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# Departmental Colloquia

Our department is proud to host weekly colloquium talks featuring research by leading mathematicians from around the world. Most colloquia are held on Fridays at 4pm in Parker Hall, Room 250 (unless otherwise advertised) with refreshments preceding at 3:30pm in Parker Hall, Room 244.

**DMS Colloquium: Emily King**

**Mar 30, 2018 04:00 PM**

Speaker: **Emily King** (U. Bremen)

Title: (Hilbert Space) Frames, Algebraic Combinatorics, and Geometry

(photo courtesy Uni Bremen/Kai Uwe Bohn)

**DMS Colloquium: Claudiu Raicu**

**Apr 06, 2018 04:00 PM**

Speaker: **Claudiu Raicu** (Notre Dame)

Title: TBA

**DMS Colloquium: Jian-Guo Liu**

**Dec 01, 2017 04:00 PM**

Speaker: **Jian-Guo Liu**, Duke University

Title: Microdroplet Instability in a Least-Action Principle for Incompressible Fluids

Abstract: In this talk, I will describe a striking connection between Arnold's least-action principle for incompressible Euler flows and geodesic paths for Wasserstein distance. The least action problem for geodesic distance on the “manifold" of fluid blob shapes exhibits instability due to micro-droplet formation. We will show that the Wasserstein geodesic is given by a weak solution to a compressible pressure-less equation and it is a limit of a sequence of weak solutions to incompressible Euler equation. A connection with fluid mixture models via a variant of Brenier’s relaxed least action principle for generalized Euler flows will be outlined.

This is a joint work with Bob Pego, and Dejan Slepcev.

Host: Wenxian Shen

**DMS Colloquium Steve Qin**

**Nov 10, 2017 04:00 PM**

Speaker: **Steve Qin**, Department of Biostatistics and Bioinformatics, Rollins School of Public Health, Emory University

Title: Utilizing historical data to aid statistical inference of high throughput data with low sample size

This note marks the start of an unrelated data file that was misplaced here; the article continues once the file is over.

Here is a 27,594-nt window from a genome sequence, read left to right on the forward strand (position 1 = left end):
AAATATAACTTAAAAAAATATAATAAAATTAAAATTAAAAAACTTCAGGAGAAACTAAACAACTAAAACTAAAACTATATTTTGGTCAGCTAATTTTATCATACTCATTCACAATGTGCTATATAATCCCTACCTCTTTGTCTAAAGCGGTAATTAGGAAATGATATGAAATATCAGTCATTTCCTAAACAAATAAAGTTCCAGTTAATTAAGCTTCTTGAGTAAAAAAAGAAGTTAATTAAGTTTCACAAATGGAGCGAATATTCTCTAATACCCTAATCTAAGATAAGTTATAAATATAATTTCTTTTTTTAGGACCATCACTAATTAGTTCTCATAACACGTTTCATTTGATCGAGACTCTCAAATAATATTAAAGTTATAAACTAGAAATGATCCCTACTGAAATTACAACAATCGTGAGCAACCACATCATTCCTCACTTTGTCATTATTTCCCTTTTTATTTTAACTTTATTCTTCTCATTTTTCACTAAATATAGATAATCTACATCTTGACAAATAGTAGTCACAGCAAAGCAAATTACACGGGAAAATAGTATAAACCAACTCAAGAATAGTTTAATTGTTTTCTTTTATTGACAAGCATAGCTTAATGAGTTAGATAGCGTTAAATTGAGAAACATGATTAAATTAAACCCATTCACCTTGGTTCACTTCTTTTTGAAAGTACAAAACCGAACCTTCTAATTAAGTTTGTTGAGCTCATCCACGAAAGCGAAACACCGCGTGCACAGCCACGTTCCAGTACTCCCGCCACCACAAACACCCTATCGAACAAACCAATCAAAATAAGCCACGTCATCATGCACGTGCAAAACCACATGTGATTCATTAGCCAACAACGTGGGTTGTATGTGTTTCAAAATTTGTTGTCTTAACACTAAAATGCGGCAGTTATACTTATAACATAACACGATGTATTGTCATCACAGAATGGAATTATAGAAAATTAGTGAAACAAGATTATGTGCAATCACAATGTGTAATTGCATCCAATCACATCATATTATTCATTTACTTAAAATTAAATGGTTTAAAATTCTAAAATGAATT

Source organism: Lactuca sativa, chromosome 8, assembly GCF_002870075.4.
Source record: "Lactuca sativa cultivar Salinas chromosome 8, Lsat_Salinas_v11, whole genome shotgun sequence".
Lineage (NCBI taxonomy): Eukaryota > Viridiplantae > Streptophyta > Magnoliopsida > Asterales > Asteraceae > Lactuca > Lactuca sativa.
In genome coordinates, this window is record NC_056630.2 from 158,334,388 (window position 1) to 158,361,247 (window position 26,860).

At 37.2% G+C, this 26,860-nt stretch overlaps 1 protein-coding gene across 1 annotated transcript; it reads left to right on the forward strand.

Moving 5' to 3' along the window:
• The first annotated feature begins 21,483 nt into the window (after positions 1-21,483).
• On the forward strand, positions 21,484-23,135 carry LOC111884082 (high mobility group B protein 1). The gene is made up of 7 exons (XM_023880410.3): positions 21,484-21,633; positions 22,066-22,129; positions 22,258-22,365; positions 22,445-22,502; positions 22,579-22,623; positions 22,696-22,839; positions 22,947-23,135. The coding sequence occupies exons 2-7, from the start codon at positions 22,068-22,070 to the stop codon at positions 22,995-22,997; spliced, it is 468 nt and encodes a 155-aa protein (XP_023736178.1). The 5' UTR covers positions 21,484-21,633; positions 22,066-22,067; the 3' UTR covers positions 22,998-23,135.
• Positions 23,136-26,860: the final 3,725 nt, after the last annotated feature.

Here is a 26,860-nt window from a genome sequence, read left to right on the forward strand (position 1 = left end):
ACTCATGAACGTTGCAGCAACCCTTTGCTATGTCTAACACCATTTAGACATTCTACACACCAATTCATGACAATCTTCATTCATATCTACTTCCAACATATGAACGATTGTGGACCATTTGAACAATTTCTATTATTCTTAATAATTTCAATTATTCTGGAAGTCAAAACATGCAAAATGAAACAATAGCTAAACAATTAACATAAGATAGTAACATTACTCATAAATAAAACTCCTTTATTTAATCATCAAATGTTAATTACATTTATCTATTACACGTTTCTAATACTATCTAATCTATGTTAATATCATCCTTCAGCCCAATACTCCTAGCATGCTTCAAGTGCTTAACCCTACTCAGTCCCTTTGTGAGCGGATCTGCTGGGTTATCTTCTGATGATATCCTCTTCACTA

Abstract: Modern high-throughput biotechnologies such as microarray and next generation sequencing produce a massive amount of information for each sample assayed. However, in a typical high throughput experiment, only limited amount of data are observed for each individual feature, thus the classical "large p, small n" problem. Bayesian hierarchical model, capable of borrowing strength across features within the same dataset, has been recognized as an effective tool in analyzing such data. However, the shrinkage effect, the most prominent feature of hierarchical models, can lead to undesirable over-correction for some features. In this work, we discuss possible causes of the drawback and propose several alternative solutions. Our strategy is rooted in the facts that in the Big Data era, large amount of historical data are available which can and should be taken advantage of. Our strategy presents a new framework to enhance the Bayesian hierarchical model.

This is a joint work with Ben Li.

Host: Peng Zeng

**DMS Colloquium: Graeme Milton**

**Nov 03, 2017 04:00 PM**

Speaker: **Professor Graeme Milton**, University of Utah

Title: Metamaterials and Mathematics